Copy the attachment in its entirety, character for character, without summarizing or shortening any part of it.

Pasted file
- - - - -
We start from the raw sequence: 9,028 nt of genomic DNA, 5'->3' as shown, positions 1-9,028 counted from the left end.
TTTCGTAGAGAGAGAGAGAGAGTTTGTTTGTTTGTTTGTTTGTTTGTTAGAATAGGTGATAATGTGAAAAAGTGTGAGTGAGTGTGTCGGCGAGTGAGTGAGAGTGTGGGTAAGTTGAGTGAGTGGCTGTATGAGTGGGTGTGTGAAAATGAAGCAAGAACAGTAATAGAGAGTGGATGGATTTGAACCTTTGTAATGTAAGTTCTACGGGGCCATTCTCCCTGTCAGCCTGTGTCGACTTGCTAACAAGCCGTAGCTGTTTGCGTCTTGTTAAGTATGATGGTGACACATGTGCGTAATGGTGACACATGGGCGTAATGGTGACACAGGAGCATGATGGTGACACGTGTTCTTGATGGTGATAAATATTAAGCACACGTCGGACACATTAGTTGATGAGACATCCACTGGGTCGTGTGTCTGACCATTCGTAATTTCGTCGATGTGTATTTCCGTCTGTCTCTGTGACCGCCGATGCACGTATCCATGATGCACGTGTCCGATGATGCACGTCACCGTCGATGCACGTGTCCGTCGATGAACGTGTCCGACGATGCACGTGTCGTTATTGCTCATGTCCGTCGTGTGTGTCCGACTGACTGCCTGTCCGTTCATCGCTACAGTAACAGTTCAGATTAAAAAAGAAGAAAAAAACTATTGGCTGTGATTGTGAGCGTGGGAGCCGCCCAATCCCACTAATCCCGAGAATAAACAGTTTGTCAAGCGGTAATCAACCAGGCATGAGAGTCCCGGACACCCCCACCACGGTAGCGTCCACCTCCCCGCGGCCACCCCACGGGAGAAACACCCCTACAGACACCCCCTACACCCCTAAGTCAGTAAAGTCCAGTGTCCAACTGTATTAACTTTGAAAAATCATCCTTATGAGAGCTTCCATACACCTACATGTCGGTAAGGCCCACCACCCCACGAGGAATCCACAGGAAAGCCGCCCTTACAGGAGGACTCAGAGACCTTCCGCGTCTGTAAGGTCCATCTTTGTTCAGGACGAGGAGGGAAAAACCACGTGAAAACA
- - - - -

We start from the raw sequence: 9,028 nt of genomic DNA, 5'->3' as shown, positions 1-9,028 counted from the left end.
TTTCGTAGAGAGAGAGAGAGAGTTTGTTTGTTTGTTTGTTTGTTTGTTAGAATAGGTGATAATGTGAAAAAGTGTGAGTGAGTGTGTCGGCGAGTGAGTGAGAGTGTGGGTAAGTTGAGTGAGTGGCTGTATGAGTGGGTGTGTGAAAATGAAGCAAGAACAGTAATAGAGAGTGGATGGATTTGAACCTTTGTAATGTAAGTTCTACGGGGCCATTCTCCCTGTCAGCCTGTGTCGACTTGCTAACAAGCCGTAGCTGTTTGCGTCTTGTTAAGTATGATGGTGACACATGTGCGTAATGGTGACACATGGGCGTAATGGTGACACAGGAGCATGATGGTGACACGTGTTCTTGATGGTGATAAATATTAAGCACACGTCGGACACATTAGTTGATGAGACATCCACTGGGTCGTGTGTCTGACCATTCGTAATTTCGTCGATGTGTATTTCCGTCTGTCTCTGTGACCGCCGATGCACGTATCCATGATGCACGTGTCCGATGATGCACGTCACCGTCGATGCACGTGTCCGTCGATGAACGTGTCCGACGATGCACGTGTCGTTATTGCTCATGTCCGTCGTGTGTGTCCGACTGACTGCCTGTCCGTTCATCGCTACAGTAACAGTTCAGATTAAAAAAGAAGAAAAAAACTATTGGCTGTGATTGTGAGCGTGGGAGCCGCCCAATCCCACTAATCCCGAGAATAAACAGTTTGTCAAGCGGTAATCAACCAGGCATGAGAGTCCCGGACACCCCCACCACGGTAGCGTCCACCTCCCCGCGGCCACCCCACGGGAGAAACACCCCTACAGACACCCCCTACACCCCTAAGTCAGTAAAGTCCAGTGTCCAACTGTATTAACTTTGAAAAATCATCCTTATGAGAGCTTCCATACACCTACATGTCGGTAAGGCCCACCACCCCACGAGGAATCCACAGGAAAGCCGCCCTTACAGGAGGACTCAGAGACCTTCCGCGTCTGTAAGGTCCATCTTTGTTCAGGACGAGGAGGGAAAAACCACGTGAAAACA